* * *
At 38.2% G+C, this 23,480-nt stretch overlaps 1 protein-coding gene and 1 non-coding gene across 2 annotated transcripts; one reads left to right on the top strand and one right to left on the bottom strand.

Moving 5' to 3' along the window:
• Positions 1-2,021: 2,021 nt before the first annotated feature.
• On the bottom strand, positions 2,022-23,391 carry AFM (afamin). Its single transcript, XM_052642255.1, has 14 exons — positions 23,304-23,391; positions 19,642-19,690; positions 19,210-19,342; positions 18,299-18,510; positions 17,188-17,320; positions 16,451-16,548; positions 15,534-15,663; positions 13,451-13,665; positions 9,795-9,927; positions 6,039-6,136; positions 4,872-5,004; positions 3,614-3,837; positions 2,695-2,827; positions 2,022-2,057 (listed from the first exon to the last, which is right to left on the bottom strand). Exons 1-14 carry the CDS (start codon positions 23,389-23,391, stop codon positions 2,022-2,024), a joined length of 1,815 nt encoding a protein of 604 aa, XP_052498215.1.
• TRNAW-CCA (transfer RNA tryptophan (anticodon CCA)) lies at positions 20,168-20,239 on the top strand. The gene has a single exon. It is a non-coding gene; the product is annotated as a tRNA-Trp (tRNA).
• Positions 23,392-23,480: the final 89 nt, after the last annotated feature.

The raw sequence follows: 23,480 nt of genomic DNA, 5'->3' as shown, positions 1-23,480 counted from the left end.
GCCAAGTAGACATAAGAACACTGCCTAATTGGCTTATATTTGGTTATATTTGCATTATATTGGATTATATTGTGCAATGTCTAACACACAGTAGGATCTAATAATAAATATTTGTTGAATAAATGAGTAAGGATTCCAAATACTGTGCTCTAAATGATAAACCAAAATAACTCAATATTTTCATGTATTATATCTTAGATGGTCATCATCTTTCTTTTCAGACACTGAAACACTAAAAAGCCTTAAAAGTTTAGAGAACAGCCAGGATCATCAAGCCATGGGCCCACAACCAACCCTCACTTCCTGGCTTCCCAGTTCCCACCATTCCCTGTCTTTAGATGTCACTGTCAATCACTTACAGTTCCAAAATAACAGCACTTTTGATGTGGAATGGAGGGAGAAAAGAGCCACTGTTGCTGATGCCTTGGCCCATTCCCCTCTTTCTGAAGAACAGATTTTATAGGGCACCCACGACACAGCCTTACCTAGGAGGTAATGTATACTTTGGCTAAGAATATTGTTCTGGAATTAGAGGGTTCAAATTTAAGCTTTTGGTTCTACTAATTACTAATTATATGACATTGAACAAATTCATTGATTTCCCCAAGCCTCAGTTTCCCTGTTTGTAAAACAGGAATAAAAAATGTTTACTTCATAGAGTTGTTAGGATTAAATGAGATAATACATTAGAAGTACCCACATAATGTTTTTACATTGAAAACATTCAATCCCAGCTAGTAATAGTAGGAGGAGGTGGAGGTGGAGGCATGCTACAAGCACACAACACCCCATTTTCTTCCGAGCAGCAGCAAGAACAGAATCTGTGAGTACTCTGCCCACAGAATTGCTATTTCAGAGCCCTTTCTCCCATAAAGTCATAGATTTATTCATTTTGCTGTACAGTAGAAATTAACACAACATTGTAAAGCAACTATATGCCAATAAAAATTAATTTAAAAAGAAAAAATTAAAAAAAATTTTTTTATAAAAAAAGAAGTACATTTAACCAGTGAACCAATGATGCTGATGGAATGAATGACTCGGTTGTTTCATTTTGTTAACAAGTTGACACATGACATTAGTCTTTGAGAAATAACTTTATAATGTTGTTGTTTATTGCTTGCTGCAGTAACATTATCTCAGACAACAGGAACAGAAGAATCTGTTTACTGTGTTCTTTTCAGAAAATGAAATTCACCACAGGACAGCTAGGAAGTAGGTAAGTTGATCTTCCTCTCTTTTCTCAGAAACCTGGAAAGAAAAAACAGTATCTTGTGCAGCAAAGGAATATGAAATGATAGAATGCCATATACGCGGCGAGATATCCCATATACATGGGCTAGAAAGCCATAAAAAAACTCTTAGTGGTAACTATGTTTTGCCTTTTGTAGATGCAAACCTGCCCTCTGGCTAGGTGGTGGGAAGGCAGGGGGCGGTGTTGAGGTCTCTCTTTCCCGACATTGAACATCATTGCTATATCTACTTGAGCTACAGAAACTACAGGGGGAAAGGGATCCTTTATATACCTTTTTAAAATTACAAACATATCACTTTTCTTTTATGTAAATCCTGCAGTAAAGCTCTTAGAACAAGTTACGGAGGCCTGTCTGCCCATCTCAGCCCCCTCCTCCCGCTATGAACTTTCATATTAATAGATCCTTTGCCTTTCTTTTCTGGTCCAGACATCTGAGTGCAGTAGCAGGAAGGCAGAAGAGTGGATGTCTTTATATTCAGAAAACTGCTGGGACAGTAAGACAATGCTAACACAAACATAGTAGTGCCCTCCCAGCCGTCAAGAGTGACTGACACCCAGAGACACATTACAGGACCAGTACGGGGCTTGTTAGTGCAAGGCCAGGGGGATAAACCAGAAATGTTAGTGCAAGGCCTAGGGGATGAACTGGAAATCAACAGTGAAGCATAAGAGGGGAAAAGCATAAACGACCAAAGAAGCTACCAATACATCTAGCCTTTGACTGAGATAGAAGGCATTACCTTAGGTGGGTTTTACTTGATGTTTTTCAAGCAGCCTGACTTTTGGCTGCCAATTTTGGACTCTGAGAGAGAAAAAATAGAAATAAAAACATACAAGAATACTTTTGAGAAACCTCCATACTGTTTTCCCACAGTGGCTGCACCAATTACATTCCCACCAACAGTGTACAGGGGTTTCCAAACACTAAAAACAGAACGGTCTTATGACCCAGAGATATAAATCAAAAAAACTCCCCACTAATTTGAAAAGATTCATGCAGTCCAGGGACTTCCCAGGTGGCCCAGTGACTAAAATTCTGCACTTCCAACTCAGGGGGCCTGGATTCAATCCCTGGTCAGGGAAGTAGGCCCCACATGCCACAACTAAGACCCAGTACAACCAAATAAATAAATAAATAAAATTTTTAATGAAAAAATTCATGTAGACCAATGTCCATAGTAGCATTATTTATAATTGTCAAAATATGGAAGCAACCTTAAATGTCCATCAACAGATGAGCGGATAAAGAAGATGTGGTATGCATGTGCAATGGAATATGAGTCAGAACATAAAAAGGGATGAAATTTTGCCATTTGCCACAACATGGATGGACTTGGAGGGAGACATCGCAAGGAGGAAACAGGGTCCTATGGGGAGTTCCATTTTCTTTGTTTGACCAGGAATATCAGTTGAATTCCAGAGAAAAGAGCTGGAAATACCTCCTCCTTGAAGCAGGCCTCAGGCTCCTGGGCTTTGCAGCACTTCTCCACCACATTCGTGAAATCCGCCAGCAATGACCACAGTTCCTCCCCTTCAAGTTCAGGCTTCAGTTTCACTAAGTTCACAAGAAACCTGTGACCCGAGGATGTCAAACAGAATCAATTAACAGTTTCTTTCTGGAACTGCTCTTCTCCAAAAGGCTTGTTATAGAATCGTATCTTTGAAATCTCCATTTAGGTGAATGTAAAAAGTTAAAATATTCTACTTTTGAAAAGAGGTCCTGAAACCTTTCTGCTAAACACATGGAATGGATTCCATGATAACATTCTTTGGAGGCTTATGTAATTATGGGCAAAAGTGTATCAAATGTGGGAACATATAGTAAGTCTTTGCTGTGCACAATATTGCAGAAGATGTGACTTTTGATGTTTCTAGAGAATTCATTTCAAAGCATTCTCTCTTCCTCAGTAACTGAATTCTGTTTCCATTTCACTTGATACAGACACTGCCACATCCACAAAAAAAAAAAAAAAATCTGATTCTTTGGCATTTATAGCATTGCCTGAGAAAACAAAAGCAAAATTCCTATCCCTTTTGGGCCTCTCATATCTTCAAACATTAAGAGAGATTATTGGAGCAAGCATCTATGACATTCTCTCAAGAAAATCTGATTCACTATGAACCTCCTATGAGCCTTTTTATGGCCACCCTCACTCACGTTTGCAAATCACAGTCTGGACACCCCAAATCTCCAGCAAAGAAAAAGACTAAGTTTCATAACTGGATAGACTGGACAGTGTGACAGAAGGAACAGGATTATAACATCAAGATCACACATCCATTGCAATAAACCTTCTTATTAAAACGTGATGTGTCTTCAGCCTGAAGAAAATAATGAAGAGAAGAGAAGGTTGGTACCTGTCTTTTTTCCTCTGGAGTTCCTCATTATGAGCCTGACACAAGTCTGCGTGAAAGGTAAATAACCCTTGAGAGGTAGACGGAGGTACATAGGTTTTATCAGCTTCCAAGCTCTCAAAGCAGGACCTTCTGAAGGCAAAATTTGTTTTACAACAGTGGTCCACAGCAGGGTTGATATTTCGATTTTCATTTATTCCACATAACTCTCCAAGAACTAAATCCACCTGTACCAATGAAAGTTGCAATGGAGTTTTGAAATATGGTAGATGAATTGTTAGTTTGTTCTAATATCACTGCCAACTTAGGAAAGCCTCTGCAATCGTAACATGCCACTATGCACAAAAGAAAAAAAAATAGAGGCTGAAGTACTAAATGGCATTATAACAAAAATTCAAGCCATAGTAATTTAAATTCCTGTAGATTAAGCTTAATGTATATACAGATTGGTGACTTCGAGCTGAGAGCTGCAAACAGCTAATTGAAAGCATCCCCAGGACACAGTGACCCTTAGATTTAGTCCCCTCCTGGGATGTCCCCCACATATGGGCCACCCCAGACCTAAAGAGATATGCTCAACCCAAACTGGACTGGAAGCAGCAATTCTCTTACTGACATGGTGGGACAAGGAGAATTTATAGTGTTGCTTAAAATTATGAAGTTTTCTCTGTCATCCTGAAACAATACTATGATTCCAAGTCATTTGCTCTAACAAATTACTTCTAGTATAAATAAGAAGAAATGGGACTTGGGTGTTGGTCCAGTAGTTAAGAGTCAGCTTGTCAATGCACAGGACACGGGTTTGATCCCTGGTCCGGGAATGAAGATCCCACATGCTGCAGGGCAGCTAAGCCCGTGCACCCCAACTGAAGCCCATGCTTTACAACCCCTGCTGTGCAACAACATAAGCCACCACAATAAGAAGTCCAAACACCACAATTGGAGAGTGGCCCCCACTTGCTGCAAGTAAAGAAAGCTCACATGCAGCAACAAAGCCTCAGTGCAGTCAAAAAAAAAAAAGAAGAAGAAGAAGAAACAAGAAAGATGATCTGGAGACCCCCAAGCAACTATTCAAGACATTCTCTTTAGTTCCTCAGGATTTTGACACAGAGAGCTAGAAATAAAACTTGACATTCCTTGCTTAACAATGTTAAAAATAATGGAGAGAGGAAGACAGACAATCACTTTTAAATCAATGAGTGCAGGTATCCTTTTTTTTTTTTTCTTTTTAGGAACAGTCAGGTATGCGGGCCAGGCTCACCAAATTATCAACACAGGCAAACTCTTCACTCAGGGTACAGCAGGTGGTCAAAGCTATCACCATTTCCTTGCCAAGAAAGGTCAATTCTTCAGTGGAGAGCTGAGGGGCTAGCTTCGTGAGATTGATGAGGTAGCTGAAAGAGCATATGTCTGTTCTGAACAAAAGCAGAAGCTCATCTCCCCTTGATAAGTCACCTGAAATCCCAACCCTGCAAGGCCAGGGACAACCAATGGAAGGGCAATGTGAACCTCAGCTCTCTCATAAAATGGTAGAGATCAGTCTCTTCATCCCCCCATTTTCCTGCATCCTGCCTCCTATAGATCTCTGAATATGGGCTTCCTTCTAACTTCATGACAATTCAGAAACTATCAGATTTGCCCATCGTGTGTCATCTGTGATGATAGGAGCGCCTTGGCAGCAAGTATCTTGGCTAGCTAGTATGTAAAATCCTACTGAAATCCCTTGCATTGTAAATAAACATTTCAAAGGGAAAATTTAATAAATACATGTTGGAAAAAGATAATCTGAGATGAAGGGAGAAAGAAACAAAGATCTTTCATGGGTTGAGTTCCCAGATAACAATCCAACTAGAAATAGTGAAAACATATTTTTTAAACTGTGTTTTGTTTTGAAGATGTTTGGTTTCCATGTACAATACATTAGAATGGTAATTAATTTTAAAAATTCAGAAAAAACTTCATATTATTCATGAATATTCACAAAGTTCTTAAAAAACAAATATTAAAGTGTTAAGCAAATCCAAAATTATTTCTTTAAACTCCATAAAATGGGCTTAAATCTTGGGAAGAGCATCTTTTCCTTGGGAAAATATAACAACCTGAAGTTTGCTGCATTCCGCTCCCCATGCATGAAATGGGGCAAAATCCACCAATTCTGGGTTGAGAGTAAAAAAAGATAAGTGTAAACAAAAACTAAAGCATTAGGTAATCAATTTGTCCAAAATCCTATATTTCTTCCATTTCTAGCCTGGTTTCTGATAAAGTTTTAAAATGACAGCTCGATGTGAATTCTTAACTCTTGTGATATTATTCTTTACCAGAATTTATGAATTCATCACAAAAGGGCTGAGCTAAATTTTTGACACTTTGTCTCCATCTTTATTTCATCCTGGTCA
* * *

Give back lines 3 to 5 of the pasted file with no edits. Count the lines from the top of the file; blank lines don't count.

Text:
• Positions 1-2,021: 2,021 nt before the first annotated feature.
• On the bottom strand, positions 2,022-23,391 carry AFM (afamin). Its single transcript, XM_052642255.1, has 14 exons — positions 23,304-23,391; positions 19,642-19,690; positions 19,210-19,342; positions 18,299-18,510; positions 17,188-17,320; positions 16,451-16,548; positions 15,534-15,663; positions 13,451-13,665; positions 9,795-9,927; positions 6,039-6,136; positions 4,872-5,004; positions 3,614-3,837; positions 2,695-2,827; positions 2,022-2,057 (listed from the first exon to the last, which is right to left on the bottom strand). Exons 1-14 carry the CDS (start codon positions 23,389-23,391, stop codon positions 2,022-2,024), a joined length of 1,815 nt encoding a protein of 604 aa, XP_052498215.1.
• TRNAW-CCA (transfer RNA tryptophan (anticodon CCA)) lies at positions 20,168-20,239 on the top strand. The gene has a single exon. It is a non-coding gene; the product is annotated as a tRNA-Trp (tRNA).